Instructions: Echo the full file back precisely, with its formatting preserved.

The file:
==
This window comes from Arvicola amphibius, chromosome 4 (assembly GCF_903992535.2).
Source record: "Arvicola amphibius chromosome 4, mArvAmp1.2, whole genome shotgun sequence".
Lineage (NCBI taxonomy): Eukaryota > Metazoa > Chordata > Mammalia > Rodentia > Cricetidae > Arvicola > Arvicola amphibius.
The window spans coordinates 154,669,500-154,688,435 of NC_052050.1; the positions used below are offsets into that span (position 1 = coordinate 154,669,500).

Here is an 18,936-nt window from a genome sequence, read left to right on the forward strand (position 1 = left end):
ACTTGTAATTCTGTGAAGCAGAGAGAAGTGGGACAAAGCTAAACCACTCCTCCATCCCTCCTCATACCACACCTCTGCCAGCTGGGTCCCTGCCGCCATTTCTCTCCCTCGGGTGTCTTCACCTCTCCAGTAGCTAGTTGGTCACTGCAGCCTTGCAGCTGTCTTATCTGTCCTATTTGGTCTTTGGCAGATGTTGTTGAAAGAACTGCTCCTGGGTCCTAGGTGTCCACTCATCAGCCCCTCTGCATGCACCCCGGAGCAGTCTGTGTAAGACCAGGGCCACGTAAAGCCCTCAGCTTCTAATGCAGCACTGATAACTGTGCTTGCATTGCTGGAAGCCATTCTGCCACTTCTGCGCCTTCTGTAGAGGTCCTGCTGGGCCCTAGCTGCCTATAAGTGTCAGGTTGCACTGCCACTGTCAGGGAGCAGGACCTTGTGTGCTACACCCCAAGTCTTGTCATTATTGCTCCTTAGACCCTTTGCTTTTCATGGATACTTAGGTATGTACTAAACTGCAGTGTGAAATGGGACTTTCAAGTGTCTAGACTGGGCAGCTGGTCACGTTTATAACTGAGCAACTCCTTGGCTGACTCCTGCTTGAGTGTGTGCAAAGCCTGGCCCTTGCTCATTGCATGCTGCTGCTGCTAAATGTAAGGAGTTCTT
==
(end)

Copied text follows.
This window comes from Arvicola amphibius, chromosome 4 (assembly GCF_903992535.2).
Source record: "Arvicola amphibius chromosome 4, mArvAmp1.2, whole genome shotgun sequence".
Lineage (NCBI taxonomy): Eukaryota > Metazoa > Chordata > Mammalia > Rodentia > Cricetidae > Arvicola > Arvicola amphibius.
The window spans coordinates 154,669,500-154,688,435 of NC_052050.1; the positions used below are offsets into that span (position 1 = coordinate 154,669,500).

Here is an 18,936-nt window from a genome sequence, read left to right on the forward strand (position 1 = left end):
ACTTGTAATTCTGTGAAGCAGAGAGAAGTGGGACAAAGCTAAACCACTCCTCCATCCCTCCTCATACCACACCTCTGCCAGCTGGGTCCCTGCCGCCATTTCTCTCCCTCGGGTGTCTTCACCTCTCCAGTAGCTAGTTGGTCACTGCAGCCTTGCAGCTGTCTTATCTGTCCTATTTGGTCTTTGGCAGATGTTGTTGAAAGAACTGCTCCTGGGTCCTAGGTGTCCACTCATCAGCCCCTCTGCATGCACCCCGGAGCAGTCTGTGTAAGACCAGGGCCACGTAAAGCCCTCAGCTTCTAATGCAGCACTGATAACTGTGCTTGCATTGCTGGAAGCCATTCTGCCACTTCTGCGCCTTCTGTAGAGGTCCTGCTGGGCCCTAGCTGCCTATAAGTGTCAGGTTGCACTGCCACTGTCAGGGAGCAGGACCTTGTGTGCTACACCCCAAGTCTTGTCATTATTGCTCCTTAGACCCTTTGCTTTTCATGGATACTTAGGTATGTACTAAACTGCAGTGTGAAATGGGACTTTCAAGTGTCTAGACTGGGCAGCTGGTCACGTTTATAACTGAGCAACTCCTTGGCTGACTCCTGCTTGAGTGTGTGCAAAGCCTGGCCCTTGCTCATTGCATGCTGCTGCTGCTAAATGTAAGGAGTTCTT